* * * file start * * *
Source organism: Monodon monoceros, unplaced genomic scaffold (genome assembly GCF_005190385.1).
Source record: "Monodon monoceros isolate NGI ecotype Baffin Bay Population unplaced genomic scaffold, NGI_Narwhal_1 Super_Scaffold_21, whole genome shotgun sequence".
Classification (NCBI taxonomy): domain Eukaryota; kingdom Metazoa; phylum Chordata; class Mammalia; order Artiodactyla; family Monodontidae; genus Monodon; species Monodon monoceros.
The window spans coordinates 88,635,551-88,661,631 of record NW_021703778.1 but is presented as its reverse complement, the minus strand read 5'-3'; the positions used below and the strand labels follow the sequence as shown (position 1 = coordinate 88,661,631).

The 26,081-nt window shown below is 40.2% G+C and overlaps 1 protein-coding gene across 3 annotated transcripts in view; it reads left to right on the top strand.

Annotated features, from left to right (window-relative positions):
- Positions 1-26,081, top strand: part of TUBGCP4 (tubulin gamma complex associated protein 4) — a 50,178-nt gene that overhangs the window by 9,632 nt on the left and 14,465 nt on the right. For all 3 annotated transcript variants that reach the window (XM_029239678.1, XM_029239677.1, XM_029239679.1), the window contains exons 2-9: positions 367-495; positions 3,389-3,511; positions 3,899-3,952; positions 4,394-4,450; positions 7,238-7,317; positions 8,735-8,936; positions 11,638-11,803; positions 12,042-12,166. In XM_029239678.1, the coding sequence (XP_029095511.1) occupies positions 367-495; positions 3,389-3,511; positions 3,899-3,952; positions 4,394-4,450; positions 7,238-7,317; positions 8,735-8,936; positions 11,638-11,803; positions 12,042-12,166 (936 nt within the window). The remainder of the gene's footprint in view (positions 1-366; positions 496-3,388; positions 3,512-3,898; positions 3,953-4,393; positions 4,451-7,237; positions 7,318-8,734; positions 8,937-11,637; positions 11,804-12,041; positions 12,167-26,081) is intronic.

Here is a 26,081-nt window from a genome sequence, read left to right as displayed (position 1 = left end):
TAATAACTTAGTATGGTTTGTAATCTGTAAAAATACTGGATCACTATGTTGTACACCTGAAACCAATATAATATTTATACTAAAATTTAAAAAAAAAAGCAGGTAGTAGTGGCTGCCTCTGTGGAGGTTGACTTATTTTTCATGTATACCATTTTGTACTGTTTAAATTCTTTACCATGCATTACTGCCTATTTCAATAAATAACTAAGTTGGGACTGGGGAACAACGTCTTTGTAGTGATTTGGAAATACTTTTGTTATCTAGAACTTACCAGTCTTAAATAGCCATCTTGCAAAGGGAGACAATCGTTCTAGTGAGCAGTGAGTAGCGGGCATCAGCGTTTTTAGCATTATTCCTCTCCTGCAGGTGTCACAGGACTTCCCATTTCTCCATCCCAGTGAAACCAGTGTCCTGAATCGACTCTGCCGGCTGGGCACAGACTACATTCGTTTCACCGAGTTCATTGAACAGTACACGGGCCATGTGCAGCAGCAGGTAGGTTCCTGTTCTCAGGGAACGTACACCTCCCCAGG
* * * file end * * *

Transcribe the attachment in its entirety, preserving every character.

Source organism: Monodon monoceros, unplaced genomic scaffold (genome assembly GCF_005190385.1).
Source record: "Monodon monoceros isolate NGI ecotype Baffin Bay Population unplaced genomic scaffold, NGI_Narwhal_1 Super_Scaffold_21, whole genome shotgun sequence".
Classification (NCBI taxonomy): domain Eukaryota; kingdom Metazoa; phylum Chordata; class Mammalia; order Artiodactyla; family Monodontidae; genus Monodon; species Monodon monoceros.
The window spans coordinates 88,635,551-88,661,631 of record NW_021703778.1 but is presented as its reverse complement, the minus strand read 5'-3'; the positions used below and the strand labels follow the sequence as shown (position 1 = coordinate 88,661,631).

The 26,081-nt window shown below is 40.2% G+C and overlaps 1 protein-coding gene across 3 annotated transcripts in view; it reads left to right on the top strand.

Annotated features, from left to right (window-relative positions):
- Positions 1-26,081, top strand: part of TUBGCP4 (tubulin gamma complex associated protein 4) — a 50,178-nt gene that overhangs the window by 9,632 nt on the left and 14,465 nt on the right. For all 3 annotated transcript variants that reach the window (XM_029239678.1, XM_029239677.1, XM_029239679.1), the window contains exons 2-9: positions 367-495; positions 3,389-3,511; positions 3,899-3,952; positions 4,394-4,450; positions 7,238-7,317; positions 8,735-8,936; positions 11,638-11,803; positions 12,042-12,166. In XM_029239678.1, the coding sequence (XP_029095511.1) occupies positions 367-495; positions 3,389-3,511; positions 3,899-3,952; positions 4,394-4,450; positions 7,238-7,317; positions 8,735-8,936; positions 11,638-11,803; positions 12,042-12,166 (936 nt within the window). The remainder of the gene's footprint in view (positions 1-366; positions 496-3,388; positions 3,512-3,898; positions 3,953-4,393; positions 4,451-7,237; positions 7,318-8,734; positions 8,937-11,637; positions 11,804-12,041; positions 12,167-26,081) is intronic.

Here is a 26,081-nt window from a genome sequence, read left to right as displayed (position 1 = left end):
TAATAACTTAGTATGGTTTGTAATCTGTAAAAATACTGGATCACTATGTTGTACACCTGAAACCAATATAATATTTATACTAAAATTTAAAAAAAAAAGCAGGTAGTAGTGGCTGCCTCTGTGGAGGTTGACTTATTTTTCATGTATACCATTTTGTACTGTTTAAATTCTTTACCATGCATTACTGCCTATTTCAATAAATAACTAAGTTGGGACTGGGGAACAACGTCTTTGTAGTGATTTGGAAATACTTTTGTTATCTAGAACTTACCAGTCTTAAATAGCCATCTTGCAAAGGGAGACAATCGTTCTAGTGAGCAGTGAGTAGCGGGCATCAGCGTTTTTAGCATTATTCCTCTCCTGCAGGTGTCACAGGACTTCCCATTTCTCCATCCCAGTGAAACCAGTGTCCTGAATCGACTCTGCCGGCTGGGCACAGACTACATTCGTTTCACCGAGTTCATTGAACAGTACACGGGCCATGTGCAGCAGCAGGTAGGTTCCTGTTCTCAGGGAACGTACACCTCCCCAGG